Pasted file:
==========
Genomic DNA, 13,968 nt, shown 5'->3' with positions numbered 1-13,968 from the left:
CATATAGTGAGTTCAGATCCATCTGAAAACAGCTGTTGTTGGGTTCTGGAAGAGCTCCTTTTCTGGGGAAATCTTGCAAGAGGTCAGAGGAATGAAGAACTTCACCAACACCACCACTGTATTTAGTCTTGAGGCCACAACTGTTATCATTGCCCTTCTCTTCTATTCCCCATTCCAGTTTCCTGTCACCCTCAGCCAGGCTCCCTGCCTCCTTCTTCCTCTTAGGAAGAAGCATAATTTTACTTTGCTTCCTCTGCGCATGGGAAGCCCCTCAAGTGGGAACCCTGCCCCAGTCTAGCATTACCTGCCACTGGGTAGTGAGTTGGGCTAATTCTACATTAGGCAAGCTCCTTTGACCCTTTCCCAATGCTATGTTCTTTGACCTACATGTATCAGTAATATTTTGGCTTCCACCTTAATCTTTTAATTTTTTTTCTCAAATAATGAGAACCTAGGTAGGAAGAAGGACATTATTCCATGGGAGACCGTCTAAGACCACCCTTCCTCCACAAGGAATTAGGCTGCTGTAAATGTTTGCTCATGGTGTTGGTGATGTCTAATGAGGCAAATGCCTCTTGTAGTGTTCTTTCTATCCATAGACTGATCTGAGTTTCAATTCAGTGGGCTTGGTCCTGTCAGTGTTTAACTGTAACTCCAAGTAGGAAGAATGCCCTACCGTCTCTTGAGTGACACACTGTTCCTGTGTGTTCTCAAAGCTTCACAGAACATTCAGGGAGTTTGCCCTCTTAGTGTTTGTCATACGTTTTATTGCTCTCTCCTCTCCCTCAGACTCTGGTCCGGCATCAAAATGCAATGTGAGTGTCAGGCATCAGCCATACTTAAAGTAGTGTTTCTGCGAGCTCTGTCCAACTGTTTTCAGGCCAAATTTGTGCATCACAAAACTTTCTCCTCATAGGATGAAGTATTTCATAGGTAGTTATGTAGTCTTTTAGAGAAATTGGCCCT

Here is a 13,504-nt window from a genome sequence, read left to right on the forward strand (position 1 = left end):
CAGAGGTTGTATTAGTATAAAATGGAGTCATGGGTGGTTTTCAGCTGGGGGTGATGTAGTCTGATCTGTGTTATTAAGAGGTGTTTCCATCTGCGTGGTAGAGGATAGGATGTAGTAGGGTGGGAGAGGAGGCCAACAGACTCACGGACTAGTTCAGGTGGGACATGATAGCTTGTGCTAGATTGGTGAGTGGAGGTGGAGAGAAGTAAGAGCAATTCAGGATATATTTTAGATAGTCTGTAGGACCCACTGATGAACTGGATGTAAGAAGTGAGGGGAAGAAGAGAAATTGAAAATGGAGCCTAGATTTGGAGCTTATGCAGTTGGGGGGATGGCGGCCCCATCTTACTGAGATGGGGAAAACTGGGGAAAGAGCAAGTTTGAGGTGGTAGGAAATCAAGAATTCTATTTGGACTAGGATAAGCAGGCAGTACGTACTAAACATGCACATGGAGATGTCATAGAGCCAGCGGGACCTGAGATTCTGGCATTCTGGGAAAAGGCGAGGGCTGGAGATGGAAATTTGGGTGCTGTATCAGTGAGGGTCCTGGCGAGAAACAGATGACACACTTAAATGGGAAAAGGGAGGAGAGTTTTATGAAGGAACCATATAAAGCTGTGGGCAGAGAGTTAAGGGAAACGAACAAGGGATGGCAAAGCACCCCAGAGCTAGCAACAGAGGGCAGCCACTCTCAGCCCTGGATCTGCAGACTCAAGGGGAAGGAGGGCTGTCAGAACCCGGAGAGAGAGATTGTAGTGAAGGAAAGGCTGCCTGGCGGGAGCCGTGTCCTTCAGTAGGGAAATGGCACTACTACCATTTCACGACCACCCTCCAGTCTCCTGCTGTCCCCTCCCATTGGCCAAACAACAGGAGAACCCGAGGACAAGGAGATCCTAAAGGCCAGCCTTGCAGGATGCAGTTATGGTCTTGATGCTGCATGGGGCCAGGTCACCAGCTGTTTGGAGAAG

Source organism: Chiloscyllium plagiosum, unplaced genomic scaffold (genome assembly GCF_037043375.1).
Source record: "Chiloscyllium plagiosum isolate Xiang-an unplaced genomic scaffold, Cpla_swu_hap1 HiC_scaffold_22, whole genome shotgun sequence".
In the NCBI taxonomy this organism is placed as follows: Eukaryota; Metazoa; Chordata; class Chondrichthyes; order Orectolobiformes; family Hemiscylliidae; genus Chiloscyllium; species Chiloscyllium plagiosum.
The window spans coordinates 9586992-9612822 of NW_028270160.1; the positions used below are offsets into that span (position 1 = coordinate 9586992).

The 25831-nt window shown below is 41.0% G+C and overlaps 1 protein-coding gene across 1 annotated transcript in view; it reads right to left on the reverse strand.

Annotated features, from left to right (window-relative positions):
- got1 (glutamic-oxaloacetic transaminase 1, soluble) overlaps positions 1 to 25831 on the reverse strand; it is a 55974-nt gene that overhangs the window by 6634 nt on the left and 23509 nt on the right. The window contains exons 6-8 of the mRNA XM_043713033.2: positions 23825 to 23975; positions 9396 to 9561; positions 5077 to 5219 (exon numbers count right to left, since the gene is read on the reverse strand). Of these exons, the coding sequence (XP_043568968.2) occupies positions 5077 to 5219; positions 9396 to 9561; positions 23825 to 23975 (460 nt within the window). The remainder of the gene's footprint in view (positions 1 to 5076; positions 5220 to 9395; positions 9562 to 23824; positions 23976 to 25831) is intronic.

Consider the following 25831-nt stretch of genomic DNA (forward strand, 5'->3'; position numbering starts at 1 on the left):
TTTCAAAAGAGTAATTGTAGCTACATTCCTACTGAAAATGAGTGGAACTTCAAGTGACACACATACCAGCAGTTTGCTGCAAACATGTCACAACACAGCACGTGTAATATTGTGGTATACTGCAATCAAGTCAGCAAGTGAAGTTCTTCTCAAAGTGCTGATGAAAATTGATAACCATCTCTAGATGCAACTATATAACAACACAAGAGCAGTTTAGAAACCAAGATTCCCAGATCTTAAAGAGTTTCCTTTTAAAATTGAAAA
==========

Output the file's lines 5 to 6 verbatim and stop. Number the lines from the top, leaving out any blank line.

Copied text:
Source organism: Chiloscyllium plagiosum, unplaced genomic scaffold (genome assembly GCF_037043375.1).
Source record: "Chiloscyllium plagiosum isolate Xiang-an unplaced genomic scaffold, Cpla_swu_hap1 HiC_scaffold_22, whole genome shotgun sequence".